For small modular reactors, companies are developing reactors based on both PWR and, less frequently, BWR technologies. “While the majority of the market is going the PWR route there are some boiling water reactors currently being designed,” says Martinez, adding: “Just about everything else is a pressurised water reactor, such as NuScale, Holtech and Rolls Royce but there’s also some others that are being developed. While they’re well understood and have been theoretically worked on for decades we’re getting to the point where we’re going to construct new fourth generation plants like high-temperature gas reactors or liquid metal reactors so there’s quite a bit of variation out there. Every one has their own pros and cons.”
As Schreiner observes: “We would love to make just a generic detector that worked for everyone but what we’re seeing is that the different SMR developers are different enough that we are going to have to develop bespoke detector designs for each developer. A NuScale reactor detector design is not going to work for an X-Energy reactor detector design and so on. Each one of these reactors is different and is going to require a little bit of engineering work to custom fit our detectors to that specific technology. They’re potentially each going to need a separate design and qualification effort.” For example, on the large gigawatt-scale reactors all of the Reuter-Stokes detectors are of the fission chamber type. However, for small modular reactors, because of the differing technical parameters like temperature and neutron flux, it is possible to use ionization chambers in some instances as well. Because ionization chambers do not contain uranium they don’t require special nuclear material considerations that affect things like logistics regulations. That potentially is another benefit particularly associated with SMR technologies which are designed to be easily transported to site.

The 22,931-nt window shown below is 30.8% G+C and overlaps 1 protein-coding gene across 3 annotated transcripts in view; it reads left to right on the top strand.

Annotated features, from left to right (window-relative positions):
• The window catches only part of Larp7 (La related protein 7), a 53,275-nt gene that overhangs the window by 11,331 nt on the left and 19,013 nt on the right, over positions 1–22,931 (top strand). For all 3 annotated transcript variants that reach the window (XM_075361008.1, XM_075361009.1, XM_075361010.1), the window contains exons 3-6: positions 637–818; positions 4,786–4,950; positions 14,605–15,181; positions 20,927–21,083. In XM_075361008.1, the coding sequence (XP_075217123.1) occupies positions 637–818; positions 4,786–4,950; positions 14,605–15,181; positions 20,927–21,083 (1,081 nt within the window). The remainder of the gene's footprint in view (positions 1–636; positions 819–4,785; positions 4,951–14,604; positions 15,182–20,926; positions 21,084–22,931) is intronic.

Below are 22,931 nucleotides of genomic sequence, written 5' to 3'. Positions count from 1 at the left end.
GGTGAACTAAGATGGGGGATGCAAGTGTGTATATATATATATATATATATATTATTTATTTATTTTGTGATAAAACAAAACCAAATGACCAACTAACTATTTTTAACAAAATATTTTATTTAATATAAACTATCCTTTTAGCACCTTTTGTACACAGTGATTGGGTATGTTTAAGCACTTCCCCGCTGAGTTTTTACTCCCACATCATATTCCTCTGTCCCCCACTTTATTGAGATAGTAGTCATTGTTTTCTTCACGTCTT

Nonetheless, the challenge of new reactor designs new market entrants is picked up by Martinez, who says: “They’ve done a lot of research, but are now in a commercialization phase addressing the challenges and developing the sciences to deliver an SMR facility and all the benefits that brings. We are helping these companies design what they actually need for their particular reactor design from a sensor side with practical experience. We’re already well established and we can help to make the discovery phase and design phase a bit easier. Luckily, that’s one of our sweet spots.”
Phased detector development
To ease the design and qualification process, Reuter-Stokes has launched a three phase programme for SMR developers. “We’ve developed this phased process to try to help in terms of risk management and cost management,” says Schreiner. The problem is that SMR developers don’t always have all the answers when considering neutron detection. “We can’t go directly into detailed design without really understanding what the requirements are for these detectors, the technical specifications and the acceptance criteria for example,” Schreiner says. However, he adds: “Since we’ve been in business for so long, we do have a large catalogue. We have thousands of different detector designs that are both fission chamber-based